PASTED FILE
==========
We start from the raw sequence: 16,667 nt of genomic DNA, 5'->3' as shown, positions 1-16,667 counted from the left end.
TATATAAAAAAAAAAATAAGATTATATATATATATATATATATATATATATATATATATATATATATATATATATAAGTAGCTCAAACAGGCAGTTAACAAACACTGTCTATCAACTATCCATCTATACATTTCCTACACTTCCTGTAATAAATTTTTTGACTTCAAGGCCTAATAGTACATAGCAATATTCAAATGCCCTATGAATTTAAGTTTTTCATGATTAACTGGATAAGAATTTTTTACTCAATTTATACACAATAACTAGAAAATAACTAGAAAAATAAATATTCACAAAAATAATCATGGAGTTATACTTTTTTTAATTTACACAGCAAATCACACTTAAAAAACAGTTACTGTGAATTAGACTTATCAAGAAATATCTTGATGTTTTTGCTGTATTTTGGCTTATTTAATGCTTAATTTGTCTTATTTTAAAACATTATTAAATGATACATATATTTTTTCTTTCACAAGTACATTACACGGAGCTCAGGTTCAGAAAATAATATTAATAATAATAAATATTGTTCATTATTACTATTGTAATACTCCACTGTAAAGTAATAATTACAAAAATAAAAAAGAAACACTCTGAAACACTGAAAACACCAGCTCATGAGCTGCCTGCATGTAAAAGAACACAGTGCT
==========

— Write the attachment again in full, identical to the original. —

We start from the raw sequence: 16,667 nt of genomic DNA, 5'->3' as shown, positions 1-16,667 counted from the left end.
TATATAAAAAAAAAAATAAGATTATATATATATATATATATATATATATATATATATATATATATATATATATATAAGTAGCTCAAACAGGCAGTTAACAAACACTGTCTATCAACTATCCATCTATACATTTCCTACACTTCCTGTAATAAATTTTTTGACTTCAAGGCCTAATAGTACATAGCAATATTCAAATGCCCTATGAATTTAAGTTTTTCATGATTAACTGGATAAGAATTTTTTACTCAATTTATACACAATAACTAGAAAATAACTAGAAAAATAAATATTCACAAAAATAATCATGGAGTTATACTTTTTTTAATTTACACAGCAAATCACACTTAAAAAACAGTTACTGTGAATTAGACTTATCAAGAAATATCTTGATGTTTTTGCTGTATTTTGGCTTATTTAATGCTTAATTTGTCTTATTTTAAAACATTATTAAATGATACATATATTTTTTCTTTCACAAGTACATTACACGGAGCTCAGGTTCAGAAAATAATATTAATAATAATAAATATTGTTCATTATTACTATTGTAATACTCCACTGTAAAGTAATAATTACAAAAATAAAAAAGAAACACTCTGAAACACTGAAAACACCAGCTCATGAGCTGCCTGCATGTAAAAGAACACAGTGCT